The National Record of Achievement (NRA), introduced in 1991, had been intended as 'a tool for lifelong learning' and designed to help individuals 'plan their future development in education, employment or training' (Dearing 1996:41). Dearing recommended that 'The NRA should be reviewed and relaunched, possibly under a new name which would reflect its wider role in personal development' (Dearing 1996:44).

There was an urgent need to improve key skills, particularly those of 'communication and the application of number' (Dearing 1996:46):

all schools, colleges, and training bodies that receive public funding to provide education and training for 16-19 year olds (including Youth Training, the new National Traineeships and National Entry level provision, and Modern Apprenticeships) should provide opportunities for all young people to develop these skills and to have them assessed (Dearing 1996:54).
Dearing called for the creation of a National Advanced Diploma (Dearing 1996:68), at the heart of which would be 'two full A levels, or a full Advanced GNVQ, or a full NVQ at level 3, or agreed equivalents' (Dearing 1996:68).

There was a need for more rigour and coherence in vocational qualifications, including GNVQs and NVQs.

For A Levels, the need was for greater comparability: between subjects, between awarding bodies, and between syllabuses: 'The sheer number of syllabuses, and in some cases, options within syllabuses, makes it difficult to ensure that there are consistent standards' (Dearing 1996:86). There were also concerns about changes in standards over time: did the rise in achievement reflect 'improvements in teaching and a rising level of achievement by students', or did it reflect 'a depreciation of the standards of the qualification'? (Dearing 1996:89). A study was being undertaken by Ofsted and SCAA but results were not yet available.

Advanced Supplementary courses (AS Levels) had been introduced in 1987 as a way of encouraging students to broaden their A level studies. Take-up had remained low, however: figures for 1995 showed 'a decline in entries, to fewer than 50,000 for the whole of England, Wales and Northern Ireland' (Dearing 1996:104). A 'reformulated' AS Level - renamed 'Advanced Subsidiary' - should therefore be developed 'as a means of encouraging greater breadth of study in full-time 16-19 education and training and to reduce wastage for students who do not proceed to the full A level' (Dearing 1996:107).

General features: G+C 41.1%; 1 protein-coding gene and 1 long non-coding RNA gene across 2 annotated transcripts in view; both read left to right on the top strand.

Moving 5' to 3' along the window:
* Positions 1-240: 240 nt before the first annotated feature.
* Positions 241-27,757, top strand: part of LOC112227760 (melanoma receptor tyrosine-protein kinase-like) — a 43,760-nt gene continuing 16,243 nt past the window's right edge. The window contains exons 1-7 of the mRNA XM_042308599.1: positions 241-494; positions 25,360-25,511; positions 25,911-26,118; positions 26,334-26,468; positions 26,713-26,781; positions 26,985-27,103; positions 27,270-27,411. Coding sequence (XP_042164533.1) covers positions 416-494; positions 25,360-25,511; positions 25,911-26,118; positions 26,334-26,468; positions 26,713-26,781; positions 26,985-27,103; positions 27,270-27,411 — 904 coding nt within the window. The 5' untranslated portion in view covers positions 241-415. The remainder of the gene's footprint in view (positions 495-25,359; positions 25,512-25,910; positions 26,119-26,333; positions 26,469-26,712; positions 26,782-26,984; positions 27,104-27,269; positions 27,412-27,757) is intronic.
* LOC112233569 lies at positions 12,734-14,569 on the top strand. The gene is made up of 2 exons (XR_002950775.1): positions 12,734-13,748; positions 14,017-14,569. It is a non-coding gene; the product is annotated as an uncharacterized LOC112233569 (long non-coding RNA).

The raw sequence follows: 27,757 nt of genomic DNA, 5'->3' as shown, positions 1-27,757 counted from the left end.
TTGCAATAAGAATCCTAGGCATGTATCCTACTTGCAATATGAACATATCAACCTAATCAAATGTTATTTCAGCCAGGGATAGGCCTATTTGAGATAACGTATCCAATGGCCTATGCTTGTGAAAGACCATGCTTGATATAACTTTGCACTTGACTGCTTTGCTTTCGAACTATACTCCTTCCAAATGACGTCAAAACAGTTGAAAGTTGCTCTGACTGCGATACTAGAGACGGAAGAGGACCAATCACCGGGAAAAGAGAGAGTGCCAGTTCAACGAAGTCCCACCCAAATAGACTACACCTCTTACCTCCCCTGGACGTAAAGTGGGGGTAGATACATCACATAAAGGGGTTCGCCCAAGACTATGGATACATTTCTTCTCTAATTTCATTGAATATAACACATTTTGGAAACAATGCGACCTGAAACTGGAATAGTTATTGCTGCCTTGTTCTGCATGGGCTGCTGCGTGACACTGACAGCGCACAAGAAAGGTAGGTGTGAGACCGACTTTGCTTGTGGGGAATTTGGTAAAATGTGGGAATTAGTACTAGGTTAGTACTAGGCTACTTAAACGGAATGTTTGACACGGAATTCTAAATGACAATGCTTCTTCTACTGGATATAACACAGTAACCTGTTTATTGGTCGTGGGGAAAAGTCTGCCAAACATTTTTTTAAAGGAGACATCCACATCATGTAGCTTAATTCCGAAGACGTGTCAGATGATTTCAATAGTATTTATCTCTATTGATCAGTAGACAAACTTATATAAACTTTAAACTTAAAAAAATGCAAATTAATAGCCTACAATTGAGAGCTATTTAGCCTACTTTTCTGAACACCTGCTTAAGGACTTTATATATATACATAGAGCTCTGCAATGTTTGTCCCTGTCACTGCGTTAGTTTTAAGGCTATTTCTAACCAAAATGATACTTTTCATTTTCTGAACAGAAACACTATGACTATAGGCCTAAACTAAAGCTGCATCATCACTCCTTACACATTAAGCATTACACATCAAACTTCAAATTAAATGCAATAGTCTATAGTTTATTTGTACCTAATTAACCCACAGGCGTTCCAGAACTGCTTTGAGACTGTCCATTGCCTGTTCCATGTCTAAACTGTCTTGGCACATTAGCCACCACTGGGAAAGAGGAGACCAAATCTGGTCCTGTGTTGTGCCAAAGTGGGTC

The Review made a number of recommendations relating to four groups which it said had been poorly served in the past: lower attainers, under-achievers, those with learning difficulties, and those with exceptional ability; it stressed the need for better careers education and guidance; and recommended that there should be monitoring of candidate achievement by gender, racial origin, socioeconomic group, disability and learning difficulty, to ensure greater accessibility.


Dearing had produced a thorough, wide-ranging and detailed examination of qualifications for 16- to 19-year-olds, and made a large number of recommendations to improve rigour and coherence and achieve greater parity of esteem.

For a brief moment it looked as if at last a British government was going to catapult the country into a position where it could compete with other industrialised countries which had already made all these changes through comprehensive education reform and an integration of vocational and academic education (Benn and Chitty 1996:17).
Sadly, it was not to be. Although Gillian Shephard acknowledged that 'we are very far from having a parity of esteem between vocational and academic routes' (quoted in Ribbins and Sherratt 1997:215), she argued that
what is essential is that the rigour is retained in A level. Indeed that A level is retained. But that we give the opportunity to broaden what can be offered at the same time. But rigour is all-important - we cannot leave it (quoted in Ribbins and Sherratt 1997:215).
1996 White Paper: Learning to Compete

In the event, the Major administration chose to ignore most of Dearing's advice and made it clear that